Miami Serves Up a Cruisers Buffet
The Hanse 540e
The biggest boat we sailed in Miami, the new Hanse 540e, is a super-sized 54-footer. Start with freeboard that's a little better than 5 feet, add 16 feet of beam, headroom below sufficient for a basketball player, a cockpit that spills out to twin wheels, and an aft deck that could double as a dance floor, and you have an extraordinary craft. There's even a transom garage big enough for a RIB, lawn chairs, and assorted other gear.
Thanks to its imposing scale, uncluttered teak decks, and a wedge-shaped cabin house, the 540e cuts a stylish figure topsides. And below, modern styling and furniture combine with mahogany woodwork, white bulkheads, and dark Corian counters to create a Euro look of luxury. To my eye, on hull number one, which I was sailing, it seemed almost stark. According to Don Walsh at Hanse Yachts US, the company has hired a designer, Design Unlimited, to soften some of those lines on future boats.
Throughout the 540e, details reflect Hanse founder Michael Schmidt's beliefs about how the boat will-or should-be sailed. For instance, interior counters are all but void of fiddles, which, according to a company representative, is because Schmidt contends that most owners will choose to do their cooking in port, where things will stay put. And there's a noticeable lack of handholds both below and topsides. On a test sail in fairly tame waters outside Government Cut, I found the absence of handholds a bit disconcerting; the area aft of the wheels seemed precarious and could have benefited from a seat or something to grab on to in a chop. But then again, with 41,000 pounds of displacement and 13,000 pounds of ballast, this boat didn't really get pushed around much by the waves kicked up by a flotilla of passing powerboats.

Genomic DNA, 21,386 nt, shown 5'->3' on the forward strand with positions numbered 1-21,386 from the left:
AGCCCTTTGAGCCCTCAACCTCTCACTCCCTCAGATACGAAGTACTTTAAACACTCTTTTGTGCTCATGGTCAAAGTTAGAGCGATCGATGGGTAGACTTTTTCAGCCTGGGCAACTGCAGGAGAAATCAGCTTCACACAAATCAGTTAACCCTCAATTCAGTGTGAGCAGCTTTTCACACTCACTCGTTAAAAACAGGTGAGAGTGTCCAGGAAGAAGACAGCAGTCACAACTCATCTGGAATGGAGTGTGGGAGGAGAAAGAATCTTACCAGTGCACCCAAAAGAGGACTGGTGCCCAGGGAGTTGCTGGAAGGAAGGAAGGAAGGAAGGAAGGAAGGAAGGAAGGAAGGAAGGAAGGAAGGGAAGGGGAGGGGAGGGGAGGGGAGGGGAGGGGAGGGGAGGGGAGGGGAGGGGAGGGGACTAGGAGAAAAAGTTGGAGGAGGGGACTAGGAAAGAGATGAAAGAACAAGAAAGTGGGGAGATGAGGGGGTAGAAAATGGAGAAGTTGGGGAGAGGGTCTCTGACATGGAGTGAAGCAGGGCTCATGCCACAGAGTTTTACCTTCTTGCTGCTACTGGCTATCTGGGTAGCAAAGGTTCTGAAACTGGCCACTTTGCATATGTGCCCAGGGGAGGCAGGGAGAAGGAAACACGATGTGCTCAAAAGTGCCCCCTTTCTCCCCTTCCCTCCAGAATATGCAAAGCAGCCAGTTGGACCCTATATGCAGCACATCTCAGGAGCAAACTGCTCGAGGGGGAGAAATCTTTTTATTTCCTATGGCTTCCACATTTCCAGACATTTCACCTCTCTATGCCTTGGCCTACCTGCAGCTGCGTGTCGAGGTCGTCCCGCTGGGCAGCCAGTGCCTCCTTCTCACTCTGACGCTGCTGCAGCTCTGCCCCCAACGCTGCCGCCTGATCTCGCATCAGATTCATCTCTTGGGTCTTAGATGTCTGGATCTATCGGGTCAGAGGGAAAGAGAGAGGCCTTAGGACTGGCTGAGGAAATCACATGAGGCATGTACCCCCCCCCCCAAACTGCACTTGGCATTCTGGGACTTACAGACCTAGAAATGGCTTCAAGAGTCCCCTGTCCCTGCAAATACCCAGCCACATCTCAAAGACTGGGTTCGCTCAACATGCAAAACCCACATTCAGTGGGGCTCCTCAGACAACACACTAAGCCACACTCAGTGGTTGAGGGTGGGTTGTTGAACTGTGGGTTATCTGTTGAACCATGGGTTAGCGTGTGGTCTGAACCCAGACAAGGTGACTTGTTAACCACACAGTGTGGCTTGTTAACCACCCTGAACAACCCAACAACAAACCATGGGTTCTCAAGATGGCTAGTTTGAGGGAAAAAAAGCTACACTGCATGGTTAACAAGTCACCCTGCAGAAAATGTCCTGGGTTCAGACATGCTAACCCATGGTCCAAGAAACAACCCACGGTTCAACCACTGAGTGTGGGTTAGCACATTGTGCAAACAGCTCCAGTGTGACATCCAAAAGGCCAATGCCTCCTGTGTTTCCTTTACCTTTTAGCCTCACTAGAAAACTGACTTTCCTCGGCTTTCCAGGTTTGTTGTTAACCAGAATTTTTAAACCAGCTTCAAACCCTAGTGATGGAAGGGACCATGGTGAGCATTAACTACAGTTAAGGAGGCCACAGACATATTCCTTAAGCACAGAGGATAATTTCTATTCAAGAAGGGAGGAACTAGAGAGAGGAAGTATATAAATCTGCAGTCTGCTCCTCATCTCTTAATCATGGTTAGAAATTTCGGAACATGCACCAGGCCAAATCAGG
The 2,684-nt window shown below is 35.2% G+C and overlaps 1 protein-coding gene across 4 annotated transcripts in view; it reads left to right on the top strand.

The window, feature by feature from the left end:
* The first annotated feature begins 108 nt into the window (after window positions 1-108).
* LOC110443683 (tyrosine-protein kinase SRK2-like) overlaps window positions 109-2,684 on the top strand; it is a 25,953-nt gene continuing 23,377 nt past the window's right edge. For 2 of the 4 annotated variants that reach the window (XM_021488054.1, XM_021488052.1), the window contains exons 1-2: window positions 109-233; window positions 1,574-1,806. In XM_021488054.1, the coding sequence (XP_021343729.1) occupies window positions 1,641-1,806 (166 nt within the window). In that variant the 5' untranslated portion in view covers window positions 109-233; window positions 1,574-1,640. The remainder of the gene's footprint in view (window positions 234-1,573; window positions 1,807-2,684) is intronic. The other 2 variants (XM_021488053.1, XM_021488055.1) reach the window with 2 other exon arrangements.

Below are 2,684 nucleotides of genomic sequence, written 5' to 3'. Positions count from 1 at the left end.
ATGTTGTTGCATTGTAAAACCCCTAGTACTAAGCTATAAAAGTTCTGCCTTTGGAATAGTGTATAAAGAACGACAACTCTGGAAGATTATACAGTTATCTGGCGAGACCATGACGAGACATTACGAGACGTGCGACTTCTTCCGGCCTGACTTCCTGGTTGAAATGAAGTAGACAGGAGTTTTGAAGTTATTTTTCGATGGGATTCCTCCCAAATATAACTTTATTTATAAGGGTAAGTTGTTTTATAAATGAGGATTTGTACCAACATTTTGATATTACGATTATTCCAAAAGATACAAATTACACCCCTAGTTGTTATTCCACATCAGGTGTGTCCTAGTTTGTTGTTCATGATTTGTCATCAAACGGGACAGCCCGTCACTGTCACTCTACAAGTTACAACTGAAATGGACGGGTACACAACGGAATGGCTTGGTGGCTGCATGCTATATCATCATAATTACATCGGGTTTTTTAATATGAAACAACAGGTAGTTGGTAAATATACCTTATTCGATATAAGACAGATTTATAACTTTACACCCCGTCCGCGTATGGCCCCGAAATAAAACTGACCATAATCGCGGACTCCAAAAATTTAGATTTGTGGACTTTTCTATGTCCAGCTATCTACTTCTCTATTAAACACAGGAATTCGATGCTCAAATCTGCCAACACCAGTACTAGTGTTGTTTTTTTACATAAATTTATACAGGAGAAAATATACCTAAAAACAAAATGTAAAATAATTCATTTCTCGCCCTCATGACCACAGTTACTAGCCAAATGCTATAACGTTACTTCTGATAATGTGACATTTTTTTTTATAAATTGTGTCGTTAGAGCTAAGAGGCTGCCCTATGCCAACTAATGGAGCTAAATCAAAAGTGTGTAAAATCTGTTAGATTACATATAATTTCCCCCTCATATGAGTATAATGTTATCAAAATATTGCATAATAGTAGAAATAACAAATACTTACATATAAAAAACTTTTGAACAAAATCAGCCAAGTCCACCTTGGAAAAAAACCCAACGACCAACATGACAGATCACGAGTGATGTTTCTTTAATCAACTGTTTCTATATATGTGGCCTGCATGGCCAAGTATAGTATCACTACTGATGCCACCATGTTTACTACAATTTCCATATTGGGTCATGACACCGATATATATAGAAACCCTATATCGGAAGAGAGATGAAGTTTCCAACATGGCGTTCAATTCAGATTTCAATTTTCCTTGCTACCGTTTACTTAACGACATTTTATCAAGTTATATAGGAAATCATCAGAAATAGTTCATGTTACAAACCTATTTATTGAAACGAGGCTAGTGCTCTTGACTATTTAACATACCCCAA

For all its size, the 540e is intended for a couple or a couple with friends to sail with ease. The mainsail is raised up the 86-foot-tall mast with the push of a button, thanks to the self-tailing electric winch mounted just forward of one of the wheels; this drum is also used for trimming the main. The self-tacking jib's sheet leads to a manual winch at the other wheel. This second winch can be easily upgraded, says Walsh, and in fact is being replaced by the owners who bought the boat at the show.
Sailing along at about 5.5 knots in 10 knots of breeze, the boat was easy to drive, and visibility was good from either wheel. Though more likely to be used in cruising mode, the boat's self-tending jib combined with the power of the main hints at some competitive performance should one find oneself in a tacking duel. This isn't surprising, since the boat's performance hull was designed by Judel/Vrolijk & Co., the firm that shaped the hulls for America's Cup champion Team Alinghi.
The "e" in 540e denotes the epoxy used in hull construction; it's standard on all of Hanse's larger boats. Base price for the boat, delivered to the U.S. East Coast, is just less than $500,000, but the model we sailed, with loads of teak and electronics, was priced at $635,000. While that's a good chunk of money, it's a whole lot of boat.
The Moorings chose Miami to unveil the electric-powered version of its Robertson and Caine 4300 catamaran. The cat was developed for an owner by The Moorings, working in conjunction with Glacier Bay, which has installed its Ossa Powerlite direct-current propulsion system in the boat. Unlike the Lagoon 420 Hybrid (also at the show), which relies on motors driven by a bank of batteries that store power created by a generator or through propeller regeneration under sail, the Moorings 4300 Electric's generator runs whenever the boat is being motored. It requires only the traditional bank of batteries to supply electricity for house needs.
While the 4300e has been in charter service for several months already in the B.V.I., performance tests are continuing, as is development of some elements of the drive system. Cruising World's July 2007 issue will be devoted to catamarans, and in it you'll find an in-depth look at these electricity-driven sailboats and reviews of how both the 4300e and the Lagoon Hybrid perform on the water.
Rounding out the new catamaran offerings in Miami was the Mahé 36, a performance-promising cruising cat from Fountaine Pajot. The boat that CW tested on Biscayne Bay-a three-cabin version-easily topped 9 knots while close-reaching, proving that comfort doesn't necessarily interfere with fun. You'll find a complete review of the Mahé in next month's issue.
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Mark Pillsbury is CW's senior editor. Associate editor Andrew Burton and contributing editor Jeremy McGeary also assisted with this story.